"The CSI Effect": The investigation team routinely photographs the crime scene before allowing evidence to be touched or moved. Many times, however, a piece of evidence is picked up and handled before being photographed.
"The CSI Effect": CSI's and detectives sometimes pick up a weapon with a handkerchief or by inserting a pencil in the barrel. In real life, the handkerchief might contaminate possible DNA evidence, and the pencil would destroy microscopic markings inside the barrel, making it difficult to match the weapon to slugs retrieved from a victim's body or a crime scene. Instead experts recommend holding a weapon in place with gloved fingertips and sliding a thin, stiff sheet of plastic beneath it.
In the episodes where the blood is spattered or in a large pool, the pattern of the blood varies from scene to scene. For example: A man is killed and the blood is sprayed across a desk. The pattern in scene 1 (finding the body) will be different than in scene 2 (going back to the crime scene for further evidence).
"The CSI Effect": CSIs are not detectives as this is exceedingly rare in real life, as they are actually classed as civilian employees. It is considered an inappropriate and improbable practice to allow CSI personnel to be involved in detective work as it would compromise the impartiality of scientific evidence and would be impracticably time-consuming.
"The CSI Effect": In many occasions, when arresting a suspect, the team is able to exact a confession but never the Miranda's right are read to the suspect, which can and will be used to render the confession unusable in a court of law.
"The CSI Effect": Numerous times, autopsies are conducted by people who were wearing the same clothes they wore in the field. Not only does this promote cross-contamination, but it is also highly unsanitary as well as an OSHA violation.
"The CSI Effect": While often the science and technology portrayed in the series (as well as the other CSI series) is accurate or mirrors sound scientific principle, there have been times when methods have led to results simply not possible in the real world.
In the opening credits of Season 1, there is a quick glimpse of someone (probably Warrick Brown) playing blackjack. Three sets of cards are visible - the one in the player's hand, scratching the table (calling for a hit) and two hands immediately to that player's left. Because blackjack is played from the dealer's left to right, the two hands to the player's left have not yet been played, yet the cards are face-down between their respective bets and the dealer. In a real game, the cards would have been dealt on the far side of the chips (toward the player). If the hands were in play, the cards would either be in the player's hand or under the chips (indicating a stand). As it is, the cards would never be in the position they are in. (Even if Warrick were playing all three of the hands, they would be dealt in alternating location - one in front of the chips and the next behind, never two consecutive hands in front of the chips.) Also, one of the hands is laid on the table such that it is partially covering its bet - something the casino would not allow because of the constant surveillance of the players' bets.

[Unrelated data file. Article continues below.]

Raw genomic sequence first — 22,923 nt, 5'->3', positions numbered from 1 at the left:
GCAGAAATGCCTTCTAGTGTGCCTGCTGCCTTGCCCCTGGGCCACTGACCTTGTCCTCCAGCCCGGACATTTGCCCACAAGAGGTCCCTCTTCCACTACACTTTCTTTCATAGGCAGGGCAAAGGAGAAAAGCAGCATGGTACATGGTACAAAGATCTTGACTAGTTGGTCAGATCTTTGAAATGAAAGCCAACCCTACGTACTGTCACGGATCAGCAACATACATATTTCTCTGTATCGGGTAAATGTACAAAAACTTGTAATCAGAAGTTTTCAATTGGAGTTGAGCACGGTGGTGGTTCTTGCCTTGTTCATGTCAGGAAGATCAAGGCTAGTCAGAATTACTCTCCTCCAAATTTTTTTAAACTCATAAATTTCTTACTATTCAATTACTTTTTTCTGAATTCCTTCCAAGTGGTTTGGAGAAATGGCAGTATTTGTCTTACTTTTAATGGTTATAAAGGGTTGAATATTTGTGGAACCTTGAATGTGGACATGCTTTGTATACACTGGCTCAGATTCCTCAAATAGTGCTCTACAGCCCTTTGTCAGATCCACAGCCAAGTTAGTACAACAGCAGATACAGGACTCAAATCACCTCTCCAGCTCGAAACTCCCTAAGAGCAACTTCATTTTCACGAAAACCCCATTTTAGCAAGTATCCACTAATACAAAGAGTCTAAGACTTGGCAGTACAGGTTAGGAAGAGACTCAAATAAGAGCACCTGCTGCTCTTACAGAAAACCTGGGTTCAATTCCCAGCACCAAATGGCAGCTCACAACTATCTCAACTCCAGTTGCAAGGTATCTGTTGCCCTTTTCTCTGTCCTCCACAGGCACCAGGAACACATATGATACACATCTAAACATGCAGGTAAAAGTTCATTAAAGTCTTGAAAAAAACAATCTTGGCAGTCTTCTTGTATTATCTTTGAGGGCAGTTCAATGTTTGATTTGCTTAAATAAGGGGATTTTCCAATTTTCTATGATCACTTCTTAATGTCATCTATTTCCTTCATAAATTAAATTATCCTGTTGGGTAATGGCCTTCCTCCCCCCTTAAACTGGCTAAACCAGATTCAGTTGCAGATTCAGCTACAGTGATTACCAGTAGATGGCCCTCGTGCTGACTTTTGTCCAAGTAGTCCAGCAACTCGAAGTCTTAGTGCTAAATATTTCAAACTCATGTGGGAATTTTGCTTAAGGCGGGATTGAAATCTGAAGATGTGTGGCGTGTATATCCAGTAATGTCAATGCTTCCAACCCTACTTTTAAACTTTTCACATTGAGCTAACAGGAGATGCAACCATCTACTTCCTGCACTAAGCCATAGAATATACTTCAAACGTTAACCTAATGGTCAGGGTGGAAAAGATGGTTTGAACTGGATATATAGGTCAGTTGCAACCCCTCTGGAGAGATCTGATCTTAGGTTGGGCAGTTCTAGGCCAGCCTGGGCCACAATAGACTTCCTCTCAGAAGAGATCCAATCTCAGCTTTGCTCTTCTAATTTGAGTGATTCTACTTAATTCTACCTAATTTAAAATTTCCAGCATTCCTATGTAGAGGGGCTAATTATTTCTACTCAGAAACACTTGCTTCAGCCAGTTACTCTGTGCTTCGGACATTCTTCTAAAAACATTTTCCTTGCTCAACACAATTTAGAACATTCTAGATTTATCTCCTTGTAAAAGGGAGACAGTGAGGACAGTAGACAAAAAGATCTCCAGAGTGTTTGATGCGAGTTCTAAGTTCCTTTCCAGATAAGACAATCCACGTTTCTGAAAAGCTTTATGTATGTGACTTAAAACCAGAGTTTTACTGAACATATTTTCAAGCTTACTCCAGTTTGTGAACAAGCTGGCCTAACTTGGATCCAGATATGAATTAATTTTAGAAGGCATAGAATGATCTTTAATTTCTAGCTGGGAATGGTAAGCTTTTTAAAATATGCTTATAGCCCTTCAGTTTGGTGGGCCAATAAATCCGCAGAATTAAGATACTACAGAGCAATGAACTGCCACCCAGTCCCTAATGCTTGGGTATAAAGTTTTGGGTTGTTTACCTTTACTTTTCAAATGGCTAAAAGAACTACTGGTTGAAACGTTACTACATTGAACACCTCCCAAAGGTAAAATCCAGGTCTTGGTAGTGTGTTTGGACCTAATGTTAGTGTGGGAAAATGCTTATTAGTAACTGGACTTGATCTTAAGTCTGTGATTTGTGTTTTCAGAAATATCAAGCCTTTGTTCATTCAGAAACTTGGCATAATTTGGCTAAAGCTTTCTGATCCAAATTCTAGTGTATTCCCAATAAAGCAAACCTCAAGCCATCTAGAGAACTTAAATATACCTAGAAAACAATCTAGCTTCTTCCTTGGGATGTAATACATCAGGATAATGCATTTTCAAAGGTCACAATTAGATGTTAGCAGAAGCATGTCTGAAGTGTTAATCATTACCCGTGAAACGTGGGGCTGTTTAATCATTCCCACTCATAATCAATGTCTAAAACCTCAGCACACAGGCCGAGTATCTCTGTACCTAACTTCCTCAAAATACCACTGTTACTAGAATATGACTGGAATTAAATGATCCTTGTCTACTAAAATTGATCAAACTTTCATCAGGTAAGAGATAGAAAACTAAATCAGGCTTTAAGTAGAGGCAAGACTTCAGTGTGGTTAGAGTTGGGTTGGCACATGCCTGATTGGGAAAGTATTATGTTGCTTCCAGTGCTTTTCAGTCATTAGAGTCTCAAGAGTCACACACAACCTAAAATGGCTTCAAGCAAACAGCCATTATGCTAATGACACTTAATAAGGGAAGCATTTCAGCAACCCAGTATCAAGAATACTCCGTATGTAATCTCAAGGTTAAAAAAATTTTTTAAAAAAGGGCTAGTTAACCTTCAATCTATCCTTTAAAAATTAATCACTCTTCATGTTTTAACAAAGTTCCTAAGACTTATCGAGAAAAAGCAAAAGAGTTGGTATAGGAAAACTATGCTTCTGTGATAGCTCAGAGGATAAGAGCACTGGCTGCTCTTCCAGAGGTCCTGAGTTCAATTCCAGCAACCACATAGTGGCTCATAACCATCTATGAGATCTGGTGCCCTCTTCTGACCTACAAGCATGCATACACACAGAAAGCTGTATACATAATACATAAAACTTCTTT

"The CSI Effect": Crime Scene Investigators and Crime Lab technicians are two separate groups. CSI's are involved in examining and collecting evidence at Crime Scenes whilst Crime Lab technicians examine the evidence in the lab.
"The CSI Effect": The series does not show the less glamours side of forensic science as real life CSI's get messy with blood,fingerprints, etc. As one real world forensic scientist quoted, "After several hours on the scene it looks like I have taken a bath in fingerprint powder."
"The CSI Effect": After lifting a fingerprint from a crime scene, and scanning it into a computer the results invariably comes up with a conclusive match to a suspect, This isn't the case in real life as much of the comparisons are done by comparing fingerprints by sight.
We see the CSI's constantly ask the detectives working with them to put out APB's (All Points Bulletins) or BOLOs (Be On the Look Out) to bring suspects and witnesses in. When found LVPD just walk up to people and place them in the squad car, taking them to the station for the CSI's to interview even though it's pretty clear they didn't want to come. If there is no probable cause for an arrest or an active arrest warrant, the police can't make you go anywhere against your will. Once in a while, a wealthy or educated person will assert this and ask a lawyer to be present but this is rare.
When the CSI's and detectives are interviewing someone or working a crime scene, they are never seen taking notes or sketching the crime scene. Real CSI's and detectives are constantly taking notes and sketching. The notes and sketches are so important that they are occasionally booked into evidence to ensure the originals will be available for review before trial.
When the CSI's and detectives want to "bring in" or "pick up" someone for questioning, they are usually located instantly. That might work if they had a consistent schedule they followed faithfully every day, but there are few people who do that.
"The CSI Effect": In many episodes the CSI's are shown taking photos from crime scenes, then enlarging and enhancing them to get clues that let them solve that weeks crime. But in many instances, the original photo is blurry and out of focus and no matter how much you enlarge and enhance it you would not get the clear image of the clue that they always get on CSI.